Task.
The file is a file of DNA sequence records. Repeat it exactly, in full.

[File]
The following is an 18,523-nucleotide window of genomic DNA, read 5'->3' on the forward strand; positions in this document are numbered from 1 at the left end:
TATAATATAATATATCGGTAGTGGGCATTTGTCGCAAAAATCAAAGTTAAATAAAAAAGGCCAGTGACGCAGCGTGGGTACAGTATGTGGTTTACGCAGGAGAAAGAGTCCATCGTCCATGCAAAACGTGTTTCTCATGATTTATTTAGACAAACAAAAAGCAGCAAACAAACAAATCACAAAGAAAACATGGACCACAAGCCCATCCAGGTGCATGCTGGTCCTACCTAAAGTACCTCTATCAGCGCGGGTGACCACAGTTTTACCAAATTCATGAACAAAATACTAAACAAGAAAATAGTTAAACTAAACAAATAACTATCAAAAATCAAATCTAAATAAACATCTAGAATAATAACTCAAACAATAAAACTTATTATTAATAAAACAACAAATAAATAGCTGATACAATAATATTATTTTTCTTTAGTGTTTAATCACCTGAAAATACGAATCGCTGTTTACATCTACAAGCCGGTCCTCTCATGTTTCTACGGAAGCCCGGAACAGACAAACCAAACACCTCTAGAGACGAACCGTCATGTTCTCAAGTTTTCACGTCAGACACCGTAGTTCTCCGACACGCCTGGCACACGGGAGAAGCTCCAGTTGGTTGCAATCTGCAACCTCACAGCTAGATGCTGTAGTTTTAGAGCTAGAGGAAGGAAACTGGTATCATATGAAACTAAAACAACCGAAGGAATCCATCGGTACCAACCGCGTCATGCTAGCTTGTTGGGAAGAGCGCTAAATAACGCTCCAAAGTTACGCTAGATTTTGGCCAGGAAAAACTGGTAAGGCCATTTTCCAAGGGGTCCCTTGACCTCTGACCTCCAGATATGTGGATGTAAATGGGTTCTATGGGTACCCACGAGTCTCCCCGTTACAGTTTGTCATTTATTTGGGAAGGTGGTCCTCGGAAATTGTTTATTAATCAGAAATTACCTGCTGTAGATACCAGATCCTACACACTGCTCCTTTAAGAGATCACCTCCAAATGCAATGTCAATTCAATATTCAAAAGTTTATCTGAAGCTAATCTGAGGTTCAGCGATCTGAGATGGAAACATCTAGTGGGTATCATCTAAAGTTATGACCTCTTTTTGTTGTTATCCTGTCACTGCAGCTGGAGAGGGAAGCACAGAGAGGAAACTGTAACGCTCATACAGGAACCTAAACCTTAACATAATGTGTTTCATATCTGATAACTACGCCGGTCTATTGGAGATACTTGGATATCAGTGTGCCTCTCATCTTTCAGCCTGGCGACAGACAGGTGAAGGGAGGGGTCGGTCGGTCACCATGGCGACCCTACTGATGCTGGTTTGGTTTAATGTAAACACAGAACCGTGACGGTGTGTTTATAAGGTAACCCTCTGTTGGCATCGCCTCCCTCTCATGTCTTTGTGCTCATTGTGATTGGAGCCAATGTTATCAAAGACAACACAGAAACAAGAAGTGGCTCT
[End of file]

The following is an 18,523-nucleotide window of genomic DNA, read 5'->3' on the forward strand; positions in this document are numbered from 1 at the left end:
TATAATATAATATATCGGTAGTGGGCATTTGTCGCAAAAATCAAAGTTAAATAAAAAAGGCCAGTGACGCAGCGTGGGTACAGTATGTGGTTTACGCAGGAGAAAGAGTCCATCGTCCATGCAAAACGTGTTTCTCATGATTTATTTAGACAAACAAAAAGCAGCAAACAAACAAATCACAAAGAAAACATGGACCACAAGCCCATCCAGGTGCATGCTGGTCCTACCTAAAGTACCTCTATCAGCGCGGGTGACCACAGTTTTACCAAATTCATGAACAAAATACTAAACAAGAAAATAGTTAAACTAAACAAATAACTATCAAAAATCAAATCTAAATAAACATCTAGAATAATAACTCAAACAATAAAACTTATTATTAATAAAACAACAAATAAATAGCTGATACAATAATATTATTTTTCTTTAGTGTTTAATCACCTGAAAATACGAATCGCTGTTTACATCTACAAGCCGGTCCTCTCATGTTTCTACGGAAGCCCGGAACAGACAAACCAAACACCTCTAGAGACGAACCGTCATGTTCTCAAGTTTTCACGTCAGACACCGTAGTTCTCCGACACGCCTGGCACACGGGAGAAGCTCCAGTTGGTTGCAATCTGCAACCTCACAGCTAGATGCTGTAGTTTTAGAGCTAGAGGAAGGAAACTGGTATCATATGAAACTAAAACAACCGAAGGAATCCATCGGTACCAACCGCGTCATGCTAGCTTGTTGGGAAGAGCGCTAAATAACGCTCCAAAGTTACGCTAGATTTTGGCCAGGAAAAACTGGTAAGGCCATTTTCCAAGGGGTCCCTTGACCTCTGACCTCCAGATATGTGGATGTAAATGGGTTCTATGGGTACCCACGAGTCTCCCCGTTACAGTTTGTCATTTATTTGGGAAGGTGGTCCTCGGAAATTGTTTATTAATCAGAAATTACCTGCTGTAGATACCAGATCCTACACACTGCTCCTTTAAGAGATCACCTCCAAATGCAATGTCAATTCAATATTCAAAAGTTTATCTGAAGCTAATCTGAGGTTCAGCGATCTGAGATGGAAACATCTAGTGGGTATCATCTAAAGTTATGACCTCTTTTTGTTGTTATCCTGTCACTGCAGCTGGAGAGGGAAGCACAGAGAGGAAACTGTAACGCTCATACAGGAACCTAAACCTTAACATAATGTGTTTCATATCTGATAACTACGCCGGTCTATTGGAGATACTTGGATATCAGTGTGCCTCTCATCTTTCAGCCTGGCGACAGACAGGTGAAGGGAGGGGTCGGTCGGTCACCATGGCGACCCTACTGATGCTGGTTTGGTTTAATGTAAACACAGAACCGTGACGGTGTGTTTATAAGGTAACCCTCTGTTGGCATCGCCTCCCTCTCATGTCTTTGTGCTCATTGTGATTGGAGCCAATGTTATCAAAGACAACACAGAAACAAGAAGTGGCTCT